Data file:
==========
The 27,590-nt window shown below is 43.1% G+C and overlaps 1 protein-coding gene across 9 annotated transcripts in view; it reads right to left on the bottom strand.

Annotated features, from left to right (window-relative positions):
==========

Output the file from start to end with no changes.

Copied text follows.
The 27,590-nt window shown below is 43.1% G+C and overlaps 1 protein-coding gene across 9 annotated transcripts in view; it reads right to left on the bottom strand.

Annotated features, from left to right (window-relative positions):